Discussion of “Breast Cancer Risk in Families with Mutations in PALB2”

Darcy Cooke, PA-C, Physician Assistant at the Breast Care Center at Lovelace Women’s Hospital joins us on the blog today to talk about the genetic mutation PALB2 and breast cancer risk.

Over the last several years, it has become quite common that we discuss genetic testing with our patients, who have been diagnosed with breast or ovarian cancer, or who have strong family history of cancer.  Until recently, most patients who decided to undergo genetic testing were tested for BRCA1 and BRCA2.  Studies have shown that patients who carry a deleterious, or harmful, mutation in either of these genes have a very high risk of developing breast or ovarian cancer (up to 87 percent risk of breast cancer with a BRCA1 mutation).  Clear guidelines exist on what options are appropriate to offer to patients identified with a deleterious BRCA mutation.  These patients may consider preventative surgeries (breast removal and/or ovary removal), hormone blocking medications, or a higher level of screening for cancers. 

Within the last few years, tests for a larger number of genetic mutations have become more available.  More and more genes have been identified that may increase risk of cancers, and genetic testing techniques have improved allowing for large “panels” of genes to be tested at a time.  However, many of the genes we can test for do not have clear guidelines that we can recommend to patients who are found to carry a harmful mutation in one of the newer, rarer, or less well understood genes.  PALB2 (partner and localizer of BRCA2) is one of these genes.  The protein encoded by PALB2 is understood to be intimately tied with the proteins encoded by BRCA2, as well as BRCA1, all of which are involved in DNA repair.  Until recently, our best estimates of the cancer risks associated with a harmful mutation in PALB2 was that the breast cancer risk was approximately two to four times above the average patient’s risk and that the risk of some other cancers, including pancreatic cancer, was elevated, but poorly understood. 

A study published in the New England Journal of Medicine has provided a better understanding of breast cancer risk associated with harmful mutations in the gene PALB2.  This study evaluated breast cancer incidence in 154 families and 362 individuals who carry a harmful mutation in PALB2.  The authors describe the best fitting model of risk estimation as a cumulative risk of breast cancer for female PALB2 carriers to be 35 percent by age 70.  This is almost as high as the 40 to 60 percent risk of breast cancer seen in BRCA2 carriers.  The data further suggests that the risks are quite different depending on family history of breast cancer.  In PALB2 mutation carriers without a family history of breast cancer, the risk of developing breast cancer is 33 percent.  However, patients with a PALB2 mutation with a family history of at least 2 first-degree family members (mother, sister, daughter) diagnosed younger than 50, the risk of breast cancer was 58 percent.  These differences point to the likelihood that there are other factors, such as environmental exposures, lifestyle factors, and other genetic interactions, that modify the amount of risk of a harmful PALB2 mutation.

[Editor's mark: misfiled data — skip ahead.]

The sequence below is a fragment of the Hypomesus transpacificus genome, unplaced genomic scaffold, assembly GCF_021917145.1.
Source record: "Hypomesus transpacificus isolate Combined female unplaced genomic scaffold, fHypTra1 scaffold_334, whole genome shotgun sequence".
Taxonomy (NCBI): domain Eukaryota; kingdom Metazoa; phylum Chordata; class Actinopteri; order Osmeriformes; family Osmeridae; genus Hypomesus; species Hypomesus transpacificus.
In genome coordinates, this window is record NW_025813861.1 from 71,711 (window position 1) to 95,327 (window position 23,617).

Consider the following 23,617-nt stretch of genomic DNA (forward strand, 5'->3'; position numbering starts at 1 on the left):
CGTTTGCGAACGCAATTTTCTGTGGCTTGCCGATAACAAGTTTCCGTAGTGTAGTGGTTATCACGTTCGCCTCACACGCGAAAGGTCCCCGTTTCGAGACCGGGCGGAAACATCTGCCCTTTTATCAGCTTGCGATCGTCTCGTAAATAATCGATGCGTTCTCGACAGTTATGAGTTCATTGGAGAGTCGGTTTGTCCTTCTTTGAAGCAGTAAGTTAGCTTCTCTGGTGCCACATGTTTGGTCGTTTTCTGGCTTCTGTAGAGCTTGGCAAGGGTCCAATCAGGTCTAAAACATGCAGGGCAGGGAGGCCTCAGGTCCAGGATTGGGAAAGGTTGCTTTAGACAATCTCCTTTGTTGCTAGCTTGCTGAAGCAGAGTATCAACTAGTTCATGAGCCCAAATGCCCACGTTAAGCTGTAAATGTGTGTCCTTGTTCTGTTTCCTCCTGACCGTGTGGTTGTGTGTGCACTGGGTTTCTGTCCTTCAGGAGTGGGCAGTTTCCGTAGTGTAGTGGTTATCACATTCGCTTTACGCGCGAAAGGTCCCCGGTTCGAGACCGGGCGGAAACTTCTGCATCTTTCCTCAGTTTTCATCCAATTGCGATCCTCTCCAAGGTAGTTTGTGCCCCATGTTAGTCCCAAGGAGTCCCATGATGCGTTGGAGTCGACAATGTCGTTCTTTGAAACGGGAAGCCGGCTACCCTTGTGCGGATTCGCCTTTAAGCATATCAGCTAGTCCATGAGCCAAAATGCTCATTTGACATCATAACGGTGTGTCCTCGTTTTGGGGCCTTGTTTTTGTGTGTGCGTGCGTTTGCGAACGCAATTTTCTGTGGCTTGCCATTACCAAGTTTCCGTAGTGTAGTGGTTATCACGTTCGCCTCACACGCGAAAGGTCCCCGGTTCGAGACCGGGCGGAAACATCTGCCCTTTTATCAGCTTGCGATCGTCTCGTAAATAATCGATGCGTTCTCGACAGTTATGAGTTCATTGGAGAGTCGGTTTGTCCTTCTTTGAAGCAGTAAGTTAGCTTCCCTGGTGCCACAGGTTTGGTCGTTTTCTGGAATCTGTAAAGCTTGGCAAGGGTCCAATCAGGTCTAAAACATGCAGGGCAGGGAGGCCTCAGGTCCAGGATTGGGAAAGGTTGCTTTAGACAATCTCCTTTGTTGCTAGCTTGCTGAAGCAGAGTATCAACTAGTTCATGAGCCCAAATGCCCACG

This type of study is very exciting for medical providers who take care of patients with breast cancer or family history of cancer, since it gives us more concrete risk estimates that we can discuss with our patients.  However, there are still no formal or concrete guidelines or recommendations that we can turn to when discussing management with our patients who have a PALB2 mutation.  One of the key points that I take away from this study, is that the risk of breast cancer for a particular patient with a PALB2 mutation is very dependent on his or her family history of cancer in addition to the genetic finding.  A detailed discussion of personal risk and family history must occur along with genetic testing or disclosure of the results of genetic testing.  These evaluations and discussions can be performed by genetic counselors or specialists with training in cancer genetic risk assessment.

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